The Ig superfamily member SynCAM 1 functions in synaptic differentiation during early postnatal developmental stages and is sufficient to drive the formation of presynaptic specializations. Concurrently, SynCAM 1 promotes neurotransmission between neurons and exerts this activity specifically at glutamatergic synapses in the CNS. Only the neurexin/neuroligin adhesion system shares similar functions. Thus, these synaptic adhesion molecules not only bridge the synaptic cleft, but can also initiate subsequent steps of synapse formation. SynCAM 1 has been identified in additional physiological contexts, which could provide new directions in understanding this gene family. For example, SynCAM 1 may have neuroimmunological roles, as indicated by the fact that it engages in adhesion of neurites to mast cells49. SynCAM 1 also appears to have tumor suppressor activity28, which could be due to roles of this adhesion molecule in cell migration and differentiation. However, the best understood functions of SynCAM 1 to date are in synaptic differentiation.
Three key questions are the focus of current studies of SynCAM 1 in synaptogenesis. First, what are the intracellular interaction partners of SynCAM 1 that signal and organize the formation of synaptic membrane specializations? Several intracellular candidate proteins are known to interact with SynCAM 1, but the extent to which they function downstream remains to be investigated. Furthermore, it is likely that other adaptor and signaling molecules bind SynCAM 1, and their identification and characterization will prove critical for understanding SynCAM 1 function. Second, the extracellular interactions of SynCAM 1 need to be characterized in molecular detail. These studies will identify the extracellular partners of SynCAM 1 beyond its own homophilic binding. Candidate extracellular interacting proteins include the other SynCAM family members. Future questions will also include whether these Ig domain-mediated interactions are regulated by N- and O-glycosylation of the SynCAM 1 extracellular domain. Third, the physiological functions of SynCAM 1 in the brain will have to be further characterized using a combination of in vitro and in vivo approaches, notably mouse genetics.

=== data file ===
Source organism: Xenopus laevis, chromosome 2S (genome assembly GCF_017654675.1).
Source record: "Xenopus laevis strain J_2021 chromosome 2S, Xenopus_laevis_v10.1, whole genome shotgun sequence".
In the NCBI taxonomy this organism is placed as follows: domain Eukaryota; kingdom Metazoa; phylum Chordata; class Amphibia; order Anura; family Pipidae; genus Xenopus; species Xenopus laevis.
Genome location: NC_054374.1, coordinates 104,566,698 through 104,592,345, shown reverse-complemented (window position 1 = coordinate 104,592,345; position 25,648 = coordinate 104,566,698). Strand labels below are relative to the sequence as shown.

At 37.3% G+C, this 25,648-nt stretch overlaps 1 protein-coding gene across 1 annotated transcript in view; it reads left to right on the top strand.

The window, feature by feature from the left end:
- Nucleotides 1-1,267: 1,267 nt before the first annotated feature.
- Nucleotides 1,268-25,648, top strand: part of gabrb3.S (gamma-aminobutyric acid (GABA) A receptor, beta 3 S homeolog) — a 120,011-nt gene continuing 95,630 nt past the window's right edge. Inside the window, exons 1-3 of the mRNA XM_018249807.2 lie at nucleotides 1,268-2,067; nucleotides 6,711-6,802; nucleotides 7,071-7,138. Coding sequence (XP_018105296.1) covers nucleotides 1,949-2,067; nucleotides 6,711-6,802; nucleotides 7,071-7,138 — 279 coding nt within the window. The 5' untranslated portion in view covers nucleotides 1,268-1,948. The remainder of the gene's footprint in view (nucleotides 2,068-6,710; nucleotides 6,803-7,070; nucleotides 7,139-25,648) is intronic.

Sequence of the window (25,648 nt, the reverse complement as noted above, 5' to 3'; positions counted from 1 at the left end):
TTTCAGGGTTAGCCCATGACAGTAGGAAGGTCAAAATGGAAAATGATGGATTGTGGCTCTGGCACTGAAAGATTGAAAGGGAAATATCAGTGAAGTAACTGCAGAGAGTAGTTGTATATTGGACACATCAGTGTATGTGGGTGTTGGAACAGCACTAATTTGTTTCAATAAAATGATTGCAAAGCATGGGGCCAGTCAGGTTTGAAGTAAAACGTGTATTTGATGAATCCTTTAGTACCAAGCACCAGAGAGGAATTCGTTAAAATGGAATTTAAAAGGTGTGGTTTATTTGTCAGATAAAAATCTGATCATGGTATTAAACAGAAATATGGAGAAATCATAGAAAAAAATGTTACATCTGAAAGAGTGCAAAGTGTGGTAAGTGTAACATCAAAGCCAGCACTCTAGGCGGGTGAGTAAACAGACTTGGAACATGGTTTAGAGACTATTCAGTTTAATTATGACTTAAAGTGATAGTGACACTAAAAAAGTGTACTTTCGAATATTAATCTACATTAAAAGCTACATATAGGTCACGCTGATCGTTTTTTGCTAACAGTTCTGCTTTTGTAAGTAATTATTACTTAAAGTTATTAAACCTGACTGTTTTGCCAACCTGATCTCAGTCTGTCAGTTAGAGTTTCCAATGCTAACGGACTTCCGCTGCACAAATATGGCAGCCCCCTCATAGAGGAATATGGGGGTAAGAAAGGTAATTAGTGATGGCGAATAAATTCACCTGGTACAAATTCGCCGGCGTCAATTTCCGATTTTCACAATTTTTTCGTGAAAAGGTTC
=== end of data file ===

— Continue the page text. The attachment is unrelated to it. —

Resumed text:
These studies can lead to insights not only into the roles of SynCAM 1 in synapse induction, but also in other aspects of synaptic differentiation. The possibility that SynCAM 1 exerts functions subsequent to synapse induction is indicated by the fact that it remains expressed in adult animals after the peak of synaptogenesis has occurred. It is conceivable that SynCAM 1 promotes maturation and stability of synapses after they are formed. SynCAM 1 therefore could affect synaptic plasticity subsequent to triggering synapse formation. Since SynCAM 1 is the representative member of a small family of four highly conserved vertebrate genes expressed in the developing brain, their characterization may provide further insights into mechanisms of target recognition, synaptic specificity, and synapse differentiation mediated by these Ig superfamily members. Future studies are expected to throw light on the roles of SynCAM proteins at developing synapses and on the extent to which they affect synaptic function.
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